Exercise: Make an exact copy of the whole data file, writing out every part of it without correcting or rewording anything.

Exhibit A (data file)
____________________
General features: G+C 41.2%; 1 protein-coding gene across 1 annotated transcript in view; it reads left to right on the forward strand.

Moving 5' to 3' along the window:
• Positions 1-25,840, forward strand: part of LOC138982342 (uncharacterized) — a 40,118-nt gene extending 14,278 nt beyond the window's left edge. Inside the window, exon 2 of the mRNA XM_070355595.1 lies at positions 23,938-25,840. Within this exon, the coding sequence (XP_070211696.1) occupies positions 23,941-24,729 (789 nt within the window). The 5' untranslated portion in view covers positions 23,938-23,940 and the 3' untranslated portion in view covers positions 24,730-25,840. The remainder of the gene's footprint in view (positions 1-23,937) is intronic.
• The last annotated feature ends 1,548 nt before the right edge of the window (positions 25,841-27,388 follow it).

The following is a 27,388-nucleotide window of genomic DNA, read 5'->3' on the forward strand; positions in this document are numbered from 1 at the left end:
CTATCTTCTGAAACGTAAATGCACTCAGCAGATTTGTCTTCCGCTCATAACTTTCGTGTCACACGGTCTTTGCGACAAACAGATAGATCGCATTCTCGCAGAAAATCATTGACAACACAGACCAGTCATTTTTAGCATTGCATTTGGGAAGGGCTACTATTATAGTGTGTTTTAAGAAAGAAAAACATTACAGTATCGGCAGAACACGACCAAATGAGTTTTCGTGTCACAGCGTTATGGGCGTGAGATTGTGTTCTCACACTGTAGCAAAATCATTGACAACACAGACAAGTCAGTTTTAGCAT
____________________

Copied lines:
General features: G+C 41.2%; 1 protein-coding gene across 1 annotated transcript in view; it reads left to right on the forward strand.

Moving 5' to 3' along the window:
• Positions 1-25,840, forward strand: part of LOC138982342 (uncharacterized) — a 40,118-nt gene extending 14,278 nt beyond the window's left edge. Inside the window, exon 2 of the mRNA XM_070355595.1 lies at positions 23,938-25,840. Within this exon, the coding sequence (XP_070211696.1) occupies positions 23,941-24,729 (789 nt within the window). The 5' untranslated portion in view covers positions 23,938-23,940 and the 3' untranslated portion in view covers positions 24,730-25,840. The remainder of the gene's footprint in view (positions 1-23,937) is intronic.
• The last annotated feature ends 1,548 nt before the right edge of the window (positions 25,841-27,388 follow it).

The following is a 27,388-nucleotide window of genomic DNA, read 5'->3' on the forward strand; positions in this document are numbered from 1 at the left end:
CTATCTTCTGAAACGTAAATGCACTCAGCAGATTTGTCTTCCGCTCATAACTTTCGTGTCACACGGTCTTTGCGACAAACAGATAGATCGCATTCTCGCAGAAAATCATTGACAACACAGACCAGTCATTTTTAGCATTGCATTTGGGAAGGGCTACTATTATAGTGTGTTTTAAGAAAGAAAAACATTACAGTATCGGCAGAACACGACCAAATGAGTTTTCGTGTCACAGCGTTATGGGCGTGAGATTGTGTTCTCACACTGTAGCAAAATCATTGACAACACAGACAAGTCAGTTTTAGCAT